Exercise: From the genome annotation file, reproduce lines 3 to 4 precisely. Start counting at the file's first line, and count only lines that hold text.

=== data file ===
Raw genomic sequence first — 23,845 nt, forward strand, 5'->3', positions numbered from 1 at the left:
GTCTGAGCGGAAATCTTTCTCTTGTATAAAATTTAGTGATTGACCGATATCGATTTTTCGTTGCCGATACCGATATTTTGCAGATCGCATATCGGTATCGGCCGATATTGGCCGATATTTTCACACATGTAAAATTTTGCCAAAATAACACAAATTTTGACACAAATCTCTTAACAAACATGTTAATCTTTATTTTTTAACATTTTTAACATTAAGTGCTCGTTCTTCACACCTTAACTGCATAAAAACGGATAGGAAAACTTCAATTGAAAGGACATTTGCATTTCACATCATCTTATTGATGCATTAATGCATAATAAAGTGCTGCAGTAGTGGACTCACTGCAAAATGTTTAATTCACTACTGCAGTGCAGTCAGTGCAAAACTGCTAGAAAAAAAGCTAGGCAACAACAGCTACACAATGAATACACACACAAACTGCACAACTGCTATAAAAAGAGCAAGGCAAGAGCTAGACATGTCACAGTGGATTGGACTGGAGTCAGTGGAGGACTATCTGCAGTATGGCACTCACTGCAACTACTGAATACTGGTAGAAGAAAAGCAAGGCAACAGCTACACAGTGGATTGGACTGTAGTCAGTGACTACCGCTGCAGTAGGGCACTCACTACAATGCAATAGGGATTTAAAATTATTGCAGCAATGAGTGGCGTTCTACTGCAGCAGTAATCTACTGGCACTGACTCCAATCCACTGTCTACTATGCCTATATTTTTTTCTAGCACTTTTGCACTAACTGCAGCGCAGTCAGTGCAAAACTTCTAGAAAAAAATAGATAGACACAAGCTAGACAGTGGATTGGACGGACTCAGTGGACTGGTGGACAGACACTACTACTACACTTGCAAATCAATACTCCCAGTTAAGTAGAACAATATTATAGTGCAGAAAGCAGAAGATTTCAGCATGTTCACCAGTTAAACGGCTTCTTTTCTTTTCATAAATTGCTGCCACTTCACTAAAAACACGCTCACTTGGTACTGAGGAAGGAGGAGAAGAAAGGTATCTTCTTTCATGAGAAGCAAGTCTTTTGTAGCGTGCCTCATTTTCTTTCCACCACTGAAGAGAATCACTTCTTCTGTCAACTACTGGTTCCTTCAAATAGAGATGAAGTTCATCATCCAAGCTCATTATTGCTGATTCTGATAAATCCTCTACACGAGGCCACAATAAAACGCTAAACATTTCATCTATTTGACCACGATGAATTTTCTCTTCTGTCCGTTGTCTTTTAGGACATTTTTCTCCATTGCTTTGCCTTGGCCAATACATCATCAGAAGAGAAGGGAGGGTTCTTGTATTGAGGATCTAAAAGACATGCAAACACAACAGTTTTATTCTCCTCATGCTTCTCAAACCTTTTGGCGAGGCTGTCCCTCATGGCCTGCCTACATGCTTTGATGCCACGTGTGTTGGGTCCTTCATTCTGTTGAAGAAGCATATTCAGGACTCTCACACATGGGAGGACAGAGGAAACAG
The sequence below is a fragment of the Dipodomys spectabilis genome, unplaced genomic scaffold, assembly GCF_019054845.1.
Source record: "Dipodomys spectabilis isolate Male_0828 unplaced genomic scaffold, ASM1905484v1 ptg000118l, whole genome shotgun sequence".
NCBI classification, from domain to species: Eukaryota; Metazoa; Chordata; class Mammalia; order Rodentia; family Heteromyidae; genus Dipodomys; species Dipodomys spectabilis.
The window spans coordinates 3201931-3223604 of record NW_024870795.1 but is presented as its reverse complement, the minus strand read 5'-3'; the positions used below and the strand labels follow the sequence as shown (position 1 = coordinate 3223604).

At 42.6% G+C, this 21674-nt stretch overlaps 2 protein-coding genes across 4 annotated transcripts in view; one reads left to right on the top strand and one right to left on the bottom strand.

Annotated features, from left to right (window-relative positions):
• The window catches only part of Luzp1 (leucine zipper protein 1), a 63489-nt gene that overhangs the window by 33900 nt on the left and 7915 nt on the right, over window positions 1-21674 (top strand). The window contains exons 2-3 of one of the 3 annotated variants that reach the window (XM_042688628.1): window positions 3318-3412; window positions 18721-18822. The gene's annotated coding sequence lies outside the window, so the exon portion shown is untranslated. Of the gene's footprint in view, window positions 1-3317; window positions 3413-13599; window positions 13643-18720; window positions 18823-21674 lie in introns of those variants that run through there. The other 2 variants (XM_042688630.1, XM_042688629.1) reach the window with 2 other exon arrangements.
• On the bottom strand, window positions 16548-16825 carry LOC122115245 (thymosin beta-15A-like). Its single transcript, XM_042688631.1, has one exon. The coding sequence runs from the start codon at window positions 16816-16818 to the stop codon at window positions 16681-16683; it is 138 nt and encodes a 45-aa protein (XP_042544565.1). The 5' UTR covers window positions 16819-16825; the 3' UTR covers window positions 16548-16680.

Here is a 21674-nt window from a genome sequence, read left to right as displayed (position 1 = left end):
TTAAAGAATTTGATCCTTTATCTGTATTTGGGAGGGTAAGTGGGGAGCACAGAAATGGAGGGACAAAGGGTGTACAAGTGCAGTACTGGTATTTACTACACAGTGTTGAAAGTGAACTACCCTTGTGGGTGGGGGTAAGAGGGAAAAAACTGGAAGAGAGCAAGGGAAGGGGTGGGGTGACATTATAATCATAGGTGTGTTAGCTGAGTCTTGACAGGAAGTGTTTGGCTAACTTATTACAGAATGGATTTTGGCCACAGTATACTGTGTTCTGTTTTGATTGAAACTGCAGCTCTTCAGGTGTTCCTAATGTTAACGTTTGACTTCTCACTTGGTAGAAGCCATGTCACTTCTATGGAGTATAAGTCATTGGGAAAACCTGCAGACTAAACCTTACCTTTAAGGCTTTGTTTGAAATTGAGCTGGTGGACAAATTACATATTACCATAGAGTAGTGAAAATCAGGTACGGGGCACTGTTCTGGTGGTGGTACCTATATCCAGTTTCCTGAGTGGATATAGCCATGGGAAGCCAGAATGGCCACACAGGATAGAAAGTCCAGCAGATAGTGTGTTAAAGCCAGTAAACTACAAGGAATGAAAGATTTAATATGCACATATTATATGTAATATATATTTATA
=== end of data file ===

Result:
The sequence below is a fragment of the Dipodomys spectabilis genome, unplaced genomic scaffold, assembly GCF_019054845.1.
Source record: "Dipodomys spectabilis isolate Male_0828 unplaced genomic scaffold, ASM1905484v1 ptg000118l, whole genome shotgun sequence".